According to a press release published on Oct. 2, “UNLs are the lists of transaction validators a given participant believes will not conspire to defraud them.”

Cryptocurrency exchange CoinField has launched an XRP validator which is already included in Ripple’s Unique Node List (UNL).
The exchange’s team has also reportedly been working on a new project based on XRP’s ledger (XRPL) for half a year. CoinField promises to release the details of it on Oct. 15. The platform’s CEO Bob Ras added:

“This new ecosystem is the most sophisticated project ever built on top of XRPL, and it is the best use case for that. We believe this will be a big step forward for the whole industry and the mass adoption of XRP blockchain.”

A project shrouded in mystery

Reportedly CoinField will also officially present the details of the new ecosystem at the Malta A.I. and Blockchain Summit on Nov. 8. Previously, Ras teased the project in a cryptic tweet:

“We have a great team of advisors in our upcoming #XRPL project. All well-known figures in #cryptocurrency space. I’ll be thrilled to announce the names & the details of the project very soon. This will be a game-changer! Ƨ + #XRPL = ?”

As Cointelegraph reported on Oct. 6, Samsung Pay, the mobile payments service of South Korean tech giant Samsung, has partnered with payments platform Finablr, Ripple’s RippleNet member, to offer cross-border payments feature Money Transfer to its app’s users.

Crypto Industry Direly Needs Specialized Education, Says Ripple Exec

Cryptocurrency firm Ripple’s head of social impact Ken Weber is confident that universities around the world must expand their education programs to offer blockchain and digital assets training courses that directly relate to actual roles in the industry.

Blockchain workforce demand exceeds the supply

Weber addressed the lack of qualified blockchain workforce and relevant education resources in an interview with OpenAccessGovernment published on Aug. 20. He also cited a report which suggests that “there’s been a 517% increase in demand for software engineers with blockchain development skills in the past year”, but “demand is far outweighing supply.” Weber clarified:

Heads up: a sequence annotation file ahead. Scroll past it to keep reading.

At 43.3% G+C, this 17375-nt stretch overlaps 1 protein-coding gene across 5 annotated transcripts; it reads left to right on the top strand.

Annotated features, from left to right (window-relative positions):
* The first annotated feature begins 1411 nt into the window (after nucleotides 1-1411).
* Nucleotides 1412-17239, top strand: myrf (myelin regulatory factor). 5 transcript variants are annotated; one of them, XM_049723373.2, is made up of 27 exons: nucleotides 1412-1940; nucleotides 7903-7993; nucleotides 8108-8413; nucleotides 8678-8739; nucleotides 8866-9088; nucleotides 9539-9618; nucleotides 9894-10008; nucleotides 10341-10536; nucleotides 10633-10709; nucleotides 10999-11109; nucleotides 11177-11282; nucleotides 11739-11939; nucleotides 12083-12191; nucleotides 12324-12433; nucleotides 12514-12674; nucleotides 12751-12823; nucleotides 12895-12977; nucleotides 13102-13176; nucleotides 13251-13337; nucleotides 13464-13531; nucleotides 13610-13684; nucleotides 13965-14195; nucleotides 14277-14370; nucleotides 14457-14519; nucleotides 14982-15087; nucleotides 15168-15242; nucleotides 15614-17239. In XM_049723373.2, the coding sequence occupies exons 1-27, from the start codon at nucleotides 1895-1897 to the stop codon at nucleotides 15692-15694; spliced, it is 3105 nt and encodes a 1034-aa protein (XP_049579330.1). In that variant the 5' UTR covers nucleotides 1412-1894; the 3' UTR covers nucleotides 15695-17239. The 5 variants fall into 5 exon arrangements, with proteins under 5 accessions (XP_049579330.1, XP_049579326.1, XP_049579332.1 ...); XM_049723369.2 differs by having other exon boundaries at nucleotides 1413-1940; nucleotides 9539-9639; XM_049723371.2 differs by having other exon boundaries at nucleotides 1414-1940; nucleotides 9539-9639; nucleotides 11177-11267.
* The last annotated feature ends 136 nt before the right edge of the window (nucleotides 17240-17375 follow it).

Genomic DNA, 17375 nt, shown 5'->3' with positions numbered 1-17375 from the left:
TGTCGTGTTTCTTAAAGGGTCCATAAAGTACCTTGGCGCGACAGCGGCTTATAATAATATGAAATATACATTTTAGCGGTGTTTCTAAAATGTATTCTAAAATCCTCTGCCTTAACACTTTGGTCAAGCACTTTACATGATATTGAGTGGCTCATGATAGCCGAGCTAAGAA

“A large part of the issue is that companies need two types of blockchain professionals. Firstly, they need engineers who possess a deep understanding of the technologies and can implement changes immediately. Secondly, they need to fill non-technical roles with senior employees who can make decisions involving the application of blockchain to business objectives. To do this, however, these employees need a working knowledge of the technology. The industry has a well-documented, yet growing skills gap that must be fixed.”

Blockchain courses should be more specific

Weber stated that while over 40% of the world’s top 50 universities offer at least one blockchain or crypto class, they are tied to different disciplines such as law, engineering, mathematics and business administration. To solve this problem, Weber notes, universities have to offer courses that relate to actual roles in the industry.

Weber also thinks that companies in the industry should engage with their academic counterparts to help workforce formation, noting that only 38% of businesses are currently doing it.

As Cointelegraph reported earlier this week, blockchain accelerator MouseBelt launched a blockchain education initiative at three University of California campuses.

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